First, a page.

Oct. 17, 2017, at 4:00 p.m.
By Mary Elizabeth Dallas, HealthDay Reporter
TUESDAY, Oct. 17, 2017 (HealthDay News) — Routine screenings for scoliosis, or curvature of the spine, help ensure the condition doesn’t take a toll on children’s health and self-esteem, according to an orthopedic specialist.
One out of every 25 children develops scoliosis, says Dr. Scott Sorenson, a pediatric orthopedic surgeon at Penn State Children’s Hospital in Hershey, Pa. The condition usually occurs when kids reach their preteen years but it can happen in babies or toddlers. It’s unclear what causes scoliosis but genetics may play a role, he added.
Girls are more often affected than boys. As a result, the Scoliosis Research Society recommends that girls be screened twice for scoliosis and boys screened once during their developing years.
Screening for scoliosis typically involves examining the back and looking for asymmetry, such as a shoulder or hip that is higher than the other. One side of the chest may also be more prominent, Sorenson explained.
“Initially, it’s more of a physical observation,” Sorenson said in a hospital news release. “They don’t usually complain of pain.”
Scoliosis can range from mild to severe. X-rays can reveal the severity of the curvature. Mild cases of scoliosis typically don’t affect people’s health or limit their activity.
Very severe cases could lead to reduced lung or heart function. Severe scoliosis can also increase children’s risk for arthritis and take a toll on their self-esteem, Sorenson said.
Treatment for scoliosis depends on the severity of the condition and the age of the patient.
The only treatment needed for spinal curves of less than 25 degrees is observation. Curves between 25 and 45 degrees usually require children to wear a brace for at least 13 hours each day for one or two years. This helps prevent the curve from getting worse or affecting growth. Surgery is usually considered once spinal curves reach 50 degrees, Sorenson said.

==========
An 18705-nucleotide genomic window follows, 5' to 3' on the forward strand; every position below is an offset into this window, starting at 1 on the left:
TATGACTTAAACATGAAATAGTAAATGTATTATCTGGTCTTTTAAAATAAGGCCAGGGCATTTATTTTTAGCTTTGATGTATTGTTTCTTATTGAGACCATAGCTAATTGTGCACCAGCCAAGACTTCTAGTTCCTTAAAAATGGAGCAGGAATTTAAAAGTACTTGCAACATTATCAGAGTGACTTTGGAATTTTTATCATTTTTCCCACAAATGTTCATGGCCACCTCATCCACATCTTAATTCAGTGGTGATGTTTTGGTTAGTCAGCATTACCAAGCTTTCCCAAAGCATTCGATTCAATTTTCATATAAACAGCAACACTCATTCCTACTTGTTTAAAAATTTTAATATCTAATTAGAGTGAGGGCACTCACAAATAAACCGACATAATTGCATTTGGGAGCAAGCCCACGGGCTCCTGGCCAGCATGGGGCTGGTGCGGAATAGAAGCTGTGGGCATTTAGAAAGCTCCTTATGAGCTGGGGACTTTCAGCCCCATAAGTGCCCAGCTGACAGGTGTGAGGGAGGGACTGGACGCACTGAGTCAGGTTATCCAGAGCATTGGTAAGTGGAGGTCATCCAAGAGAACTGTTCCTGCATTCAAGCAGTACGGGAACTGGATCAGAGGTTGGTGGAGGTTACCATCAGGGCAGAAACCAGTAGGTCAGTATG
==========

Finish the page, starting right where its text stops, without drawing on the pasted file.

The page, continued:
“That’s the point where we’ll usually see the curvature continue to increase no matter how mature your bones are,” he said. “Plus, it’s easier and safer to fix a 50-degree curve than one that is 80 degrees.”
During scoliosis surgery, doctors realign the bones by placing screws at each level of the spine needing correction. These screws are attached to rods running along each side of the spine.
“Usually it occurs in the thoracic spine where your ribs are, so it’s not a huge deal to fuse because that’s already a pretty rigid part of the spine,” Sorenson said. “If we have to go lower in the back, it can affect motion and bending.”
Younger children are often placed in a full-torso cast that is changed every few months for up to 18 months. Preteens tend to grow too fast for their bones to be fused so surgeons may opt for a new technique that involves implanting growing rods along their spine.
Sorenson noted that while yoga, physical therapy and chiropractic care have some benefits, these treatments don’t reverse or treat scoliosis. “Those are all very important for helping with your posture, strength and overall conditioning,” he said. “But none of them have been scientifically proven to alter the course of scoliosis.”